Former San Francisco District Attorney Chiesa Bowden announce On Thursday, he said he would not run for his old position in the upcoming November special elections.
Mr. Bowden, a former attorney general who won election to San Francisco’s attorney general in 2019, was defeated in an impeachment vote in June amid frustration with crime and the city’s public safety situation.
Mr. Bowden, whose parents were members of the radical left-wing organization The Weather Underground and were sent to prison for their role in a murderous robbery when he was just a young child, was elected as a progressive reformer.
But frustration with his performance has mounted as the Covid pandemic has contributed to higher crime rates in the city — even though increases in crime in San Francisco have mirrored similar increases in cities across the United States.
Although there is little evidence that Mr. Bowden’s own policies were so responsible In order to increase the crime rate of a number of the wealthy funded A campaign to remind him finally succeeded by ten points.
But Mr. Bowden retained a devoted base of supporters who felt he was being unfairly scapegoated for issues plaguing San Francisco outside his purview and noted his successes – which included ending cash bail, establishing an innocence panel to review potential wrongful convictions, – and violent offenders in programs Diversion, white-collar financial crime prosecution – as reasons they wanted him to stay in office.
San Francisco Mayor London Pride, a business-friendly centrist, has chosen to replace Mr. Bowden with one of his fiercest critics: former Attorney General Brock Jenkins, who resigned from her position in the attorney general’s office last to campaign against Bowden.
In her short tenure as interim head of the DA office, Jenkins set out to reverse many of Mr. Boudin’s relatively timeless policies. She started by expelling 15 people and then canceled the petition deals In a select number of drug cases. Collective improvements in sentencing and monetary bail may also return.
Police in San Francisco have paid tribute to Ms. Jenkins, but time will tell if she could have achieved more popular results than Mr. Bowden with a tough, tough approach to crime that many insiders of the criminal justice system argue was a long one. It has since lost credibility in California and across the country.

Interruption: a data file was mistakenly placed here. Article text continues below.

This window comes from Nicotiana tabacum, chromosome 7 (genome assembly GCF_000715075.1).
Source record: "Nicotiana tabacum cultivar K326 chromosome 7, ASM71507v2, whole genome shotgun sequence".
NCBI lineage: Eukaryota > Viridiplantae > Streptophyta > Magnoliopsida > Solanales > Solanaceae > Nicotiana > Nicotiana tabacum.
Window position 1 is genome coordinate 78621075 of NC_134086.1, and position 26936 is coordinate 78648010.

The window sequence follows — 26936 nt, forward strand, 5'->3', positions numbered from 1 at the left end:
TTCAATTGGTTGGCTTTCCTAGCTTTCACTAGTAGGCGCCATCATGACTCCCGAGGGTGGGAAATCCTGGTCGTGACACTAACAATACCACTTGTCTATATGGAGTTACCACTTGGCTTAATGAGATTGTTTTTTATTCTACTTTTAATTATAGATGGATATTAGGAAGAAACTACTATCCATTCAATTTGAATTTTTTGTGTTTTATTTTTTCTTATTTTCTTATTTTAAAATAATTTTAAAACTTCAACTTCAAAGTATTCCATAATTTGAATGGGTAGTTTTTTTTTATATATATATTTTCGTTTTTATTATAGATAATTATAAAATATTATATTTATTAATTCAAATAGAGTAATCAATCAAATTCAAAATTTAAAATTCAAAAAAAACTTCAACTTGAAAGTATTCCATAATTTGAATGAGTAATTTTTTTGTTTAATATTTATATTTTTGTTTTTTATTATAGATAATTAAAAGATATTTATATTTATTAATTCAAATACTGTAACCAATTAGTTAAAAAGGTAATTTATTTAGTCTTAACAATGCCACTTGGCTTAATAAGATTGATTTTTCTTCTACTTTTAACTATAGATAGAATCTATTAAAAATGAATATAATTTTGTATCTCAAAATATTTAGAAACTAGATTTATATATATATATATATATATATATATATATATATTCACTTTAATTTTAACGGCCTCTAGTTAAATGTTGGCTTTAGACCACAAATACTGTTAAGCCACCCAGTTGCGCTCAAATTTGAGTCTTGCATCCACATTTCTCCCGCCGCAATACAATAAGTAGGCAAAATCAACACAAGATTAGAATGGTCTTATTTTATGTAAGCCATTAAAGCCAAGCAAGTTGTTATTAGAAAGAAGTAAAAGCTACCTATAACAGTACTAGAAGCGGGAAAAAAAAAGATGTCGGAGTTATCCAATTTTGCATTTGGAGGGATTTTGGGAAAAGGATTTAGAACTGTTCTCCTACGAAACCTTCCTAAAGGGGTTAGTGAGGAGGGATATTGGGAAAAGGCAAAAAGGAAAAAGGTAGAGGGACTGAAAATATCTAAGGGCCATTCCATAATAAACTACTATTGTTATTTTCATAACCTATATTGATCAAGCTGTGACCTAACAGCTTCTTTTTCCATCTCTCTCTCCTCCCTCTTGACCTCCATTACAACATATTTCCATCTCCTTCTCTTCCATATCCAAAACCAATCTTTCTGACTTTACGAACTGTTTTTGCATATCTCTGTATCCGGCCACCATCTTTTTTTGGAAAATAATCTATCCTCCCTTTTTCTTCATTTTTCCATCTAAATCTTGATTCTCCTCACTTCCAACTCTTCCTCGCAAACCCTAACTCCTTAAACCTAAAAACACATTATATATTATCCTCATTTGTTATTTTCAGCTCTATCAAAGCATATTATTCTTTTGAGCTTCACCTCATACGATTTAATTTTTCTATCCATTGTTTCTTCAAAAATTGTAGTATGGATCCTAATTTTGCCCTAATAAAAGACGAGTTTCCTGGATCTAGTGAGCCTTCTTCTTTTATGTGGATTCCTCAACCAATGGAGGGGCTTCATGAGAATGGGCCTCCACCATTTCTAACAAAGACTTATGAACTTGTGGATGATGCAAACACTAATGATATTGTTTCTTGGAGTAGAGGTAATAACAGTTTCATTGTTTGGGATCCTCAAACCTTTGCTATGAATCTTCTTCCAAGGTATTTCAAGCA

Mr. Bowden has not ruled out running for another job in the days after the impeachment election, and progressive criticism of Ms. Jenkins’ approach has fueled speculation that Mr. Bowden may try to get his old job back with what is likely to be younger, more progressive November voters. .
But Thursday’s announcement ended that speculation.
Mr Bowden said nearly three consecutive years of campaigning had taken its toll on his personal life and that he was not ready to launch another campaign after his mother’s recent death from cancer and his father’s recent release from prison after more than 40 years. . Mr. Bowden writes that his father needs support, as do members of his nuclear family.
“My son is about to take his first step and speak his first,” Mr. Bowden wrote. “My wife’s research on multiple sclerosis at the University of California, San Francisco deserves the same support she has given my work.”
Nevertheless, Bowden touted his accomplishments in office and criticized Jenkins.
“I am deeply concerned by what I have seen from the current appointed attorney general,” Mr. Bowden wrote. “We haven’t heard any assurances that the successful programs we’ve implemented will continue, and in fact, we see worrying signs every day as progress declines.”
The substance of Mr. Bowen’s comments suggests he will likely support another reform-oriented candidate in November, even if his name is not on the ballot. Mr. Bowen can still run again for a full four-year term as attorney general next year.
“I know this news will be disappointing to many who are dedicated to reform,” Mr. Bowden wrote. “I assure you that I remain deeply committed to justice and to the people of San Francisco.”